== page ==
Set after Blair (Michael Sheen) has become PM, the focus switches to his relationship with Bill Clinton (Dennis Quaid), the US President with whom he forges an immediate bond. Into the mix comes the scandalous spectre of Monica Lewinsky and that dress...
And thus we reach Episode III of Peter Morgan and Michael Sheen’s Tony Blair saga: which, like another Episode III, sees its ‘hero’ finally turning to the Dark Side. Where The Deal dipped into the source of the Brown/Blair rivalry, and The Queen focused on his early days as PM and his first crisis, The Special Relationship traces his friendship with Bill Clinton (Dennis Quaid).
The obvious theme is how the personal affects the political, so Morgan and director Richard Loncraine are as concerned with the mechanics of two other ‘special’ relationships: Tony with Cherie (The Queen’s Helen McCrory) and Bill with Hillary (an excellent Hope Davis). Unsurprising, then, that the Lewinsky scandal forms the film’s centrepiece. Yet Sheen’s Blair is at the core, and how he becomes infected by the Clintons’ obsession with legacy, before sliming to the Right and hogging the world stage.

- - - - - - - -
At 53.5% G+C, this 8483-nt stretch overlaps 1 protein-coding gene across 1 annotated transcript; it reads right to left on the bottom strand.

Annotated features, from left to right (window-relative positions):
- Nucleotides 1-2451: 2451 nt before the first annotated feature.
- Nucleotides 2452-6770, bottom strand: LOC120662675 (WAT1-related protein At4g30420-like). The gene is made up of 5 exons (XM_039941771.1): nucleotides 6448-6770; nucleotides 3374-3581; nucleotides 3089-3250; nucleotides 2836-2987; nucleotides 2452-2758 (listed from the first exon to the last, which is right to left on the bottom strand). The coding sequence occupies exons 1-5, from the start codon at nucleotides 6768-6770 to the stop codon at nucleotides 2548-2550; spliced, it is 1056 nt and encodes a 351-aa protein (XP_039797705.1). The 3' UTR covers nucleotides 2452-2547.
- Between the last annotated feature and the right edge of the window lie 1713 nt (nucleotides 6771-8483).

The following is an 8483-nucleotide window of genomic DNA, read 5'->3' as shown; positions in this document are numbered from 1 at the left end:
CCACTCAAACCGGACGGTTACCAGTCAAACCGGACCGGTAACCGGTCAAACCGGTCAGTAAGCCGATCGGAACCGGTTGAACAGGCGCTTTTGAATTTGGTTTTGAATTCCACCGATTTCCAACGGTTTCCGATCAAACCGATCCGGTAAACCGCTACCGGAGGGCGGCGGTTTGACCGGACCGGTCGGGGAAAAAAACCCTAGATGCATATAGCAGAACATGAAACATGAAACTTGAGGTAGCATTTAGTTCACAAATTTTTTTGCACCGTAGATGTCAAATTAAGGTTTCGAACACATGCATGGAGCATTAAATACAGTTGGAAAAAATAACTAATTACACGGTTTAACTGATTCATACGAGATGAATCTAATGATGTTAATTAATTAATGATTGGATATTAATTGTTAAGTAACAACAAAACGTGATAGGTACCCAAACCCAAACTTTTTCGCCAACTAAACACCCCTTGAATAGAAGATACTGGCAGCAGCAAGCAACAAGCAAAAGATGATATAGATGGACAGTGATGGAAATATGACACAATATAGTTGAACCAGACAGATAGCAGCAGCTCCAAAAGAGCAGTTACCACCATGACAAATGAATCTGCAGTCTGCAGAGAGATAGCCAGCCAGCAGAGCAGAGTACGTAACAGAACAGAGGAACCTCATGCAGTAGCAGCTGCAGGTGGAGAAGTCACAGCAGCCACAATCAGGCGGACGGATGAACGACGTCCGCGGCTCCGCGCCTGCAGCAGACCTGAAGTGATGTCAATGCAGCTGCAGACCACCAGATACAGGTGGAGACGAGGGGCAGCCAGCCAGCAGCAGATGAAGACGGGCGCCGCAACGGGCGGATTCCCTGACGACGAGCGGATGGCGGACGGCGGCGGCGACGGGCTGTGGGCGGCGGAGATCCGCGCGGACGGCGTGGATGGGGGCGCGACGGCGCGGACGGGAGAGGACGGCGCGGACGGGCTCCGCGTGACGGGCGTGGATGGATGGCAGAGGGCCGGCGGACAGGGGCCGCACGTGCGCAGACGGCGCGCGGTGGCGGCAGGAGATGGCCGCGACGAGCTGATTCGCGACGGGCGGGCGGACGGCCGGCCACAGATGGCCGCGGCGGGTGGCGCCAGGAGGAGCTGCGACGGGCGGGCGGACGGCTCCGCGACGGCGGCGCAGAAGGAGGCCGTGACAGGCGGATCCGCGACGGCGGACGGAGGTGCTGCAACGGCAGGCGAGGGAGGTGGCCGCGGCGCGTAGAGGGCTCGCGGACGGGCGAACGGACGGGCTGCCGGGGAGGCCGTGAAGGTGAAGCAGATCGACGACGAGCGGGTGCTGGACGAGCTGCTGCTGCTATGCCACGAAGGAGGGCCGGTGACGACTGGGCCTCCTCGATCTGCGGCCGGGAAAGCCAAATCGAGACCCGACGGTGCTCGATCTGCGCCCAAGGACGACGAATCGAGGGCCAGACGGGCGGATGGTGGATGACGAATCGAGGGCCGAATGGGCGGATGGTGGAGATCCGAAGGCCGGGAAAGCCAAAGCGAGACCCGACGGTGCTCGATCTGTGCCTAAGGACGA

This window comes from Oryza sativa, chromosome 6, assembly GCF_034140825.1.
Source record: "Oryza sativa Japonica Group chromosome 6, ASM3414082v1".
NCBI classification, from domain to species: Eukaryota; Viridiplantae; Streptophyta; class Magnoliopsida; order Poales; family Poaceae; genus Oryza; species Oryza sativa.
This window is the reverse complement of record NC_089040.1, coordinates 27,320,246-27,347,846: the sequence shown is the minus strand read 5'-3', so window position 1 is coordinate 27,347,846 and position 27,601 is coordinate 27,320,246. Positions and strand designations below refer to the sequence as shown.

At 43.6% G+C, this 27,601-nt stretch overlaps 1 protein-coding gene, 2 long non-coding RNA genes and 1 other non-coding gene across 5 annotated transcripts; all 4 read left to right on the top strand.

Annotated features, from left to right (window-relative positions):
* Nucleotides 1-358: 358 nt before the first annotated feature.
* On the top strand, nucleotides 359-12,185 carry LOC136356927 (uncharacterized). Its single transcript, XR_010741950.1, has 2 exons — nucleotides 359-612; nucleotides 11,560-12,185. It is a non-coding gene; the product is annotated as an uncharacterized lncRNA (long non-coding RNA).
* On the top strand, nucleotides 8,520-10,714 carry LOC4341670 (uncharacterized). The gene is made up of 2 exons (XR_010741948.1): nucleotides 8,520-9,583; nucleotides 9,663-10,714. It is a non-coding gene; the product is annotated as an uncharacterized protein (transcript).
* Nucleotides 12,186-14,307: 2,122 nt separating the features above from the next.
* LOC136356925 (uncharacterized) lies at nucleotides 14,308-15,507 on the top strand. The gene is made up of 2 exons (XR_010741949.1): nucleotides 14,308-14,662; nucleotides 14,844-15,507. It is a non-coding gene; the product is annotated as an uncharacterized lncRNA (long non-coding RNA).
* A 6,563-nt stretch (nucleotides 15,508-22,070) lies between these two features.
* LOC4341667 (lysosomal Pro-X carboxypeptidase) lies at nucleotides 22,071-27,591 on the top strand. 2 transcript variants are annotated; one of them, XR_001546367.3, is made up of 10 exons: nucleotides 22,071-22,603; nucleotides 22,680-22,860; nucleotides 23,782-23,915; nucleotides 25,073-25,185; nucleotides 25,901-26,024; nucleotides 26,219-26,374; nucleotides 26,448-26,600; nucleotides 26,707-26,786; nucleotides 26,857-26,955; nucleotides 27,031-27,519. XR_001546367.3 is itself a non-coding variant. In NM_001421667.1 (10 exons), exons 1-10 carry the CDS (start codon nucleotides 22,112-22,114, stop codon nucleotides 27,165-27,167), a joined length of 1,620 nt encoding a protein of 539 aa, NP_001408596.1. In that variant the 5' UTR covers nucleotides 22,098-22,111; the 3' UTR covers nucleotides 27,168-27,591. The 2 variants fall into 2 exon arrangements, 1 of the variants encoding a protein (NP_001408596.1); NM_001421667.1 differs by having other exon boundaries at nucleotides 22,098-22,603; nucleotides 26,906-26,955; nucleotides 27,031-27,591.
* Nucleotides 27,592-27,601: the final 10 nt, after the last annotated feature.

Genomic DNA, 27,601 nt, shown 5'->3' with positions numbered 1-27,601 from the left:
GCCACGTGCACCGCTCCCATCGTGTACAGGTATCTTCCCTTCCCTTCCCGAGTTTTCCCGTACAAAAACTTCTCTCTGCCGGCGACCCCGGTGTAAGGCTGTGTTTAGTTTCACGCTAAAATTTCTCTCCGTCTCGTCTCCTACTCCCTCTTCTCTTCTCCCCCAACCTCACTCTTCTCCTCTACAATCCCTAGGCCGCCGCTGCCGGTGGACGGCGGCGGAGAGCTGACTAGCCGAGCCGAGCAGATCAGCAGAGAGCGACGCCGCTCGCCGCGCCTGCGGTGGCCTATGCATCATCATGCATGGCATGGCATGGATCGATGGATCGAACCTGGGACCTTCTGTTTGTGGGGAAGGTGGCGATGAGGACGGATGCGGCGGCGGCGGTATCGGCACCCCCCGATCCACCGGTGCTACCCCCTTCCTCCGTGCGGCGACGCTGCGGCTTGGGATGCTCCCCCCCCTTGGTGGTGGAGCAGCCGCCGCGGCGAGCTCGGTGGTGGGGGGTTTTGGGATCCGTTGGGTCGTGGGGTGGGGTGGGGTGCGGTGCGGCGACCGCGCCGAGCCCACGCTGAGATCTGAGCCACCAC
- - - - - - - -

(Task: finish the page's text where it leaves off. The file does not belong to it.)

As you’d expect, the performances are expertly transformative — Quaid’s Arkansas croak is astonishing — but the rushed pace leaves you wondering if the subject-matter would have been far better serviced by a mini-series.
The performances are as impressive as you'd expect and there's plenty of delving into the real men - and egos - behind the office, but the challenge of squeezing so much into 90 minutes just about defeats Morgan's script. Close but no cigar.